The Encyclopedia of Fantastic Victoriana

by Jess Nevins

The Centenarian, or the Two Beringhelds (1822)

copyright © Jess Nevins 2022

The Centenarian, or the Two Beringhelds (original: Le Centenaire, ou les Deux Beringheld) was written by Honoré de Balzac. Balzac (1799-1850) was the creator of the Comédie Humaine cycle of novels, a massive, interconnected series of novels which embodies Balzac’s desire to “reproduce the spirit of an age.” Although Balzac’s work lacks the refinement and skill of some of his contemporaries, his prodigious output and the manner in which he faithfully reproduced the reality of France and ordinary Frenchmen and women were enormously influential. Balzac essentially created the realist movement in France and had a huge influence on the modern novel.

The Centenarian is set in the Napoleonic era ("181...") and is about General Tullius Beringheld, a French general of an ancient and noble family. Tullius, serving in Napoleon's Army, encounters a strange old man whose knowledge of healing is unmatched but who also kills a young girl. Tullius investigates further and hears stories about the old man, all of which involve him healing the sick but killing others. Tullius eventually discovers that the old man, the Centenarian, is a relative (the two resemble each other), a four hundred year old Count of the Beringheld Sculdans branch of the family who learned from the Rosicrucians the secret of eternal life. The key, unfortunately, is to drain the life essence from another. While Tullius is discovering this the Centenarian is befriending Marianne, Tullius' lady love. The Centenarian is about to drain her life in his headquarters beneath the Louvre when she is rescued by Tullius and his men, who then attack the Centenarian. But later, when the Centenarian's body is sought after, it is not found.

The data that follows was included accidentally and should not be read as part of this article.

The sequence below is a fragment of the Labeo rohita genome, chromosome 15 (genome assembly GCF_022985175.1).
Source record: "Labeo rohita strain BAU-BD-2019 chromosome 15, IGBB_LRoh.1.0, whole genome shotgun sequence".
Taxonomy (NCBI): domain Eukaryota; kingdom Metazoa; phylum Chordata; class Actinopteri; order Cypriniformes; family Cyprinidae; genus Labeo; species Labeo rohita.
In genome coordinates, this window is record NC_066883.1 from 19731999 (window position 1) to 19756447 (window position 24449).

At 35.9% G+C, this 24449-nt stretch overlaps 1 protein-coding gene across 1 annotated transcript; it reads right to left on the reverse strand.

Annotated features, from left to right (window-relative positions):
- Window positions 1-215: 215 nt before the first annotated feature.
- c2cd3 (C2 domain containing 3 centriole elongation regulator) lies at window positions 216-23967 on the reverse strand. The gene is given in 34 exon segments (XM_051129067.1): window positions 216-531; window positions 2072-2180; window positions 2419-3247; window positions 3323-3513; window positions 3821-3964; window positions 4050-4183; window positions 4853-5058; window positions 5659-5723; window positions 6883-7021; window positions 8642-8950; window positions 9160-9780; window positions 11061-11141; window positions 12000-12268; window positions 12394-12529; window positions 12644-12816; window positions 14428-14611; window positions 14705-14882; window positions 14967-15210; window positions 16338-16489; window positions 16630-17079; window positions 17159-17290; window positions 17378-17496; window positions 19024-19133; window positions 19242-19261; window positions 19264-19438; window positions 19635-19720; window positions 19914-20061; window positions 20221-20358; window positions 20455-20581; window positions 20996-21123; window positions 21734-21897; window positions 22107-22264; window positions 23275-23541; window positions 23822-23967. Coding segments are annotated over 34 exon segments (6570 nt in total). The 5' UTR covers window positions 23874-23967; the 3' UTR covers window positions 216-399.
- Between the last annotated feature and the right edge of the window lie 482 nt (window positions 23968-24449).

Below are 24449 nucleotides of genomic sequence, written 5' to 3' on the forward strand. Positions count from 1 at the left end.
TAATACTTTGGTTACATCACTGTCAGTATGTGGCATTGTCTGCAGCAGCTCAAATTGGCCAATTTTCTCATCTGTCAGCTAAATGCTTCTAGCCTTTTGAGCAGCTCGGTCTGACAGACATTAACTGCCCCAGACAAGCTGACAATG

The Centenarian is one of Balzac's apprentice works and has none of his commitment to be the "secretary of the age," to show society as a whole. This is one of his melodramatic, plot-driven novels, with all the over-writing that entails. Too, it is a late Gothic, and has all the trademarks/clichés of the late Gothics: moonlit wanderings, a story told by a witch, catacombs, ruins, degenerate aristocracy, a scheming priest, family secrets returning to haunt the present, a portrait with moving eyes, and a Wandering Jew figure in the Centenarian. The roman à tiroirs structure (linked stories within the story) used in such Gothics as Melmoth the Wanderer (an obvious influence on The Centenarian) and The Necromancer tells the stories Balzac wants to tell, but at the cost of interrupting the narrative momentum. Nor is Balzac’s use of the frénétique elements (see: “Smarra”) effective; Balzac had not yet achieved a level of skill which would allow him to frighten his readers. The Centenarian is moderately enjoyable but is of more of historical than literary value.

The Centenarian is far more interesting when put into the context of French literature of the restoration of the monarchy in France (1814-1830).

During that period we witness the beginnings of the concept of a “genre” novel, as distinct types of narrative sprang up in imitation of successful and widely read works. Maurice Bardèche (in his Balzac [Paris: Julliard, 1990], 52-68) describes the several types of novel then popular: the sentimental novel, the historical novel in the manner of Walter Scott, the novel of adventure, and finally the “roman noir” or gothic novel...Le Centenaire appears at first to be more of the same: an unoriginal imitation of another English-language success, Charles Maturin’s Melmoth the Wanderer...The Centenarian offers a creative fusion of genres in vogue: the gothic novel, the bildungsroman, the sentimental novel–even, in Napoleonic episodes, the historical novel.1